Fort James’ Excavation

Fort James lies on a huge track of land that currently belongs to a Hutterite community in South Dakota. American soldiers built Fort James in 1865 while on a mission to protect the white settlers from the Sioux Indians. The Sioux Indians started an uprising in 1862 over land payments. This war led to the deaths of more than one hundred settlers and sixty Sioux Indians. The government executed thirty-eight Sioux Indians in an attempt to end the fight, but it did not end. Consequently, the government sent the soldiers to this place with the purpose of protecting the settlers. However, by that time, many of the Sioux Indians had relocated, and the fort was unnecessary. Hence, it was decommissioned after only eleven months of its existence.

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The archeologists were trying to answer the two questions below:

  • What quantity of the remains exists today?
  • How big was the fort?

Time Team Archeologists

  • Eric Deetz
  • Adrian Hannus
  • Chelsea Ross
  • Julie Schablitsky
  • Joe Watkins

Time Team Geophysicists

  • Meg Walters
  • Bryan Halley
  • Steve DiBenedeto
  • Chris Gaffney
  • Francisco Romero
  • Ken Ryerson
  • Keith Sjostrom

Time Team Excavators

  • Jeff Brown
  • Torl Cain
  • Del Campaan
  • Doyle Crume
  • Darrel Dehme
  • Bobbi Jo McIntyre
  • Larry Ness
  • Lyle Parks
  • Megan Robertson

Host Archaeologist

  • Mike Fosha
  • Richard Fox

Time Team Surveyors

  • Steve Wilkers
  • Charles Beech
  • The locals involved in the search included:
  • Tom Kilian
  • Mick Nesselm

Resources Used

Time Team geophysicists mostly use magnetometers, ground penetrating radars and the resistivity in developing ground maps. They also use mechanical diggers in digging out items from hard grounds. The radar uses a GPS system connected to computers. It helps see items that lie below the ground before the archeologists can dig them out. The magnetometer detects the magnetic strength of the soil and the materials buried in the soil. It helps detect ferrous material, burned regions, items and human settlements. The resistivity measures the hardness of the ground. It helps determine the type of tool to use in digging up the soil.

Time Team archeologists used these in excavating the remains of Fort James. The radar helped in determining the size of the fort while the resistivity helped in determining areas that required the use of a mechanical digger. The magnetometer helped in detecting buried metals such as wedges, tethers and regions that burned during the destruction of the fort.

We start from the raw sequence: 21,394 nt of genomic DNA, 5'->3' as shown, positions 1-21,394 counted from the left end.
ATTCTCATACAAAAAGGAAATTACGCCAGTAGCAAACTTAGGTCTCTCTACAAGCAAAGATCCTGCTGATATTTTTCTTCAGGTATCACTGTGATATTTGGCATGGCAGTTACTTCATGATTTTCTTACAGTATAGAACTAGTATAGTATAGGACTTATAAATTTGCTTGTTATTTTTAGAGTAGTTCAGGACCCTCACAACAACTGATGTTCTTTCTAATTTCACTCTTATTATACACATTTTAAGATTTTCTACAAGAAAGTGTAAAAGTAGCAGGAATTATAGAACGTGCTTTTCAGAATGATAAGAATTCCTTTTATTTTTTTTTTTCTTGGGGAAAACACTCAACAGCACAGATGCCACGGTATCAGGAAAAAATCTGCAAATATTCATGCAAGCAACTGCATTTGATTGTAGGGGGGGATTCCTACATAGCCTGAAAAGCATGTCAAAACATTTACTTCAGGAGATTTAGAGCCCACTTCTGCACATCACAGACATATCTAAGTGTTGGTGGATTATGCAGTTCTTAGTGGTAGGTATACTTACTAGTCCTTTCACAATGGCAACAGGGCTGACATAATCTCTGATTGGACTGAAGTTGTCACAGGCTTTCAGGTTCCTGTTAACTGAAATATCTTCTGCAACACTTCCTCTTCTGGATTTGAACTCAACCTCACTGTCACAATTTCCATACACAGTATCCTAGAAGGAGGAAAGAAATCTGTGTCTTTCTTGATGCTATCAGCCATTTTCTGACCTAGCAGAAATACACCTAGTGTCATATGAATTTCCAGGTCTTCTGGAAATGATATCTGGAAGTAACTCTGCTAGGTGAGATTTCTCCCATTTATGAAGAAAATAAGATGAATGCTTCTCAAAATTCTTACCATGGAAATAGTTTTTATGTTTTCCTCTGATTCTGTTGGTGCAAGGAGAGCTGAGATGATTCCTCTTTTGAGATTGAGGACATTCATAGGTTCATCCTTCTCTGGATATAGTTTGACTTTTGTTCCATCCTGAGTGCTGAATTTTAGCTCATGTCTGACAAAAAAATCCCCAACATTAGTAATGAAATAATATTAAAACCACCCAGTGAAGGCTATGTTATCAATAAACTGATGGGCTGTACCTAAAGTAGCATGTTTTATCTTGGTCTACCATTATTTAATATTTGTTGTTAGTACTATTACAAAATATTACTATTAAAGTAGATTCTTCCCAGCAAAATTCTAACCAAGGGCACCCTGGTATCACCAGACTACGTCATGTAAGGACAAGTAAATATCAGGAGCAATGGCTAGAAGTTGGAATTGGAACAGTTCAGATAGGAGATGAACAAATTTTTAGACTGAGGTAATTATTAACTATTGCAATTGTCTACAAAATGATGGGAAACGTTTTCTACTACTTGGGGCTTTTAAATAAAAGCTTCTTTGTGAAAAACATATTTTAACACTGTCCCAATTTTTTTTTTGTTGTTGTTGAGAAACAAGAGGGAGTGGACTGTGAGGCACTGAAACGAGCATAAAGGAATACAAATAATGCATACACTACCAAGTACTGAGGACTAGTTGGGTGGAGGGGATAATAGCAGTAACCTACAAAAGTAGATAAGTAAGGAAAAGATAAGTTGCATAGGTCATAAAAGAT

When the archaeologist finished their excavation, they realized that the soldiers did not build the fort according to their plan. They made some changes on the plan to suit their demands. For example, the original plan required the distance between the southeastern corner and the eastern corner to be 200 feet but they built 160 feet. Therefore, the fort was very big but the soldiers had wanted to build a bigger one. The other conclusion was that the items they found at the site were more than what they had anticipated.

Obstacles During the Excavation

The archeologists had several challenges despite using sophisticated techniques in their excavation. Their main challenge was time. They always limit all their excavations to three days. In this case, they could not properly clear the entire site to see the physical outline of the fort because the third day was over before they could clear all the places. The other challenge was the natural rock around the site. It prevented their machines from detecting more items in the ground.

Preservation of the Site

The archeologist left the site and al the artifacts in the hands of Mike Fosha. They erected a stone monument and made three-dimensional magnetometer diagrams to help Mike in mapping and preserving the site. Therefore, they properly preserved the site and the artifacts. Though no much information about the preservation is available, Mike’s dedication to the study of the site is an assurance that he will preserve it.

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StudyCorgi. "Fort James' Excavation." May 7, 2021.


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